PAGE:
'Stop PAO autopsies on suspected Dengvaxia victims'

MANILA, Philippines – A group of doctors, including former health secretary Esperanza Cabral, urged the Department of Justice (DOJ) to stop the Public Attorney's Office (PAO) from conducting autopsies on 14 children who supposedly died due to the controversial dengue vaccine Dengvaxia.

In a statement Saturday, February 3, the group Doctors for Public Welfare said it makes "no sense for any more families to be subjected to the torture of having a loved one exhumed and cut up, only to find out that no useful information was derived from the cruel act."

"We urge the Department of Justice to order the PAO to stop performing autopsies on these children, and to leave the matter of determining the cause of death to competent forensic pathologists," the doctors said.

The group issued the statement after forensic pathologists from the University of the Philippines-Philippine General Hospital (UP-PGH) presented their diagnosis on these deaths on Friday, February 2. (READ: 3 out of 14 kids died of dengue after Dengvaxia shot – UP-PGH panel)

Doctors for Public Welfare said that PAO's forensic consultant Dr Erwin Erfe was "wrong in practically all of the 14" cases.

They said that Erfe "may at the very best have been correct in only 1 of 14 of the cases, or 7%; and wrong in 13 of 14 or 93%. In actuality, he is probably wrong in all, given that any actual causative relationship between the death of the 1 child to the vaccine is yet to be determined."

Citing the UP-PGH pathologists' findings, the group said, "None of the deaths of the 14 children autopsied were proven to be due to Dengvaxia. In fact, the deaths of 13 of them were totally unrelated to the vaccine."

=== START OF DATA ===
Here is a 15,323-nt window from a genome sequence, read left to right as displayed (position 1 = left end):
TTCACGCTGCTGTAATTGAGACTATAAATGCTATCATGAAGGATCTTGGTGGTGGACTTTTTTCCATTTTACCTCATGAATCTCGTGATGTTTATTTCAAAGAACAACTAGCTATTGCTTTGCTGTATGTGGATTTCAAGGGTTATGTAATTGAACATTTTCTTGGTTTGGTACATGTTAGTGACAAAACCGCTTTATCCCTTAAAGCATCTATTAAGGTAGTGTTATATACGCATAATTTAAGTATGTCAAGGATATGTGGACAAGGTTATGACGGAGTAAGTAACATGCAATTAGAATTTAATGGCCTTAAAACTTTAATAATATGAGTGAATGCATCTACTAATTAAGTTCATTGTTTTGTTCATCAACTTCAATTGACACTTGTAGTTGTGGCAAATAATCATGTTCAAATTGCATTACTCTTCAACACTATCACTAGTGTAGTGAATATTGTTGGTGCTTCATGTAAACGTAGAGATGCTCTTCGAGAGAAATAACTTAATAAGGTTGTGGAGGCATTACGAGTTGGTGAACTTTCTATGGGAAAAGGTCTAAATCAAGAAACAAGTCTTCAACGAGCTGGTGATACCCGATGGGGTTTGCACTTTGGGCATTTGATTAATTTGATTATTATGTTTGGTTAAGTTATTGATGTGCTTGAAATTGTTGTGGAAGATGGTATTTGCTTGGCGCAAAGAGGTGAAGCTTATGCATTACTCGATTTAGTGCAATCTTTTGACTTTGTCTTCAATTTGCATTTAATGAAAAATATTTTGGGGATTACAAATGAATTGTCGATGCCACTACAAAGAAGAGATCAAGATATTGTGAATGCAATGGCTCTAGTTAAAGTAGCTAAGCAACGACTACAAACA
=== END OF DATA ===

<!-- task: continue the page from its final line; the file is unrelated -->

"It now appears that only one case might be causally associated with the vaccine. That is the one with dengue and with antibodies to dengue," they continued. "However, it has yet to be determined if the vaccine had anything to do with the death." (READ: DOH considers UP-PGH findings as primary 'evidence' on Dengvaxia)

Meanwhile, in two of the children who were examined, the group said: "It was noted that vaccine failure may have been the cause. This means that no antibodies were produced, and so they could not have suffered from an antibody enhanced reaction. This can happen when the vaccine is not stored properly, and so loses its potency. It's (as) though the children were never vaccinated."

Due to this, the group concluded the two children "most likely died of dengue, not due to the vaccine."

However, Department of Health (DOH) Undersecretary Enrique Domingo said in Friday's press briefing with the UP-PGH panel that the tissue samples of the said 3 cases still need to be studied further.

Cabral and other doctors expressed dismay over the "unsubstantiated" claims on the Dengvaxia vaccine and how it has "discouraged" parents from availing of other government immunization programs for their children. – Rappler.com

Michael Bueza

Michael Bueza is a researcher and data curator under Rappler's Research Team. He works on data about elections, governance, and the budget. He also follows the Philippine pro wrestling scene and the WWE. Michael is also part of the Laffler Talk podcast trio.

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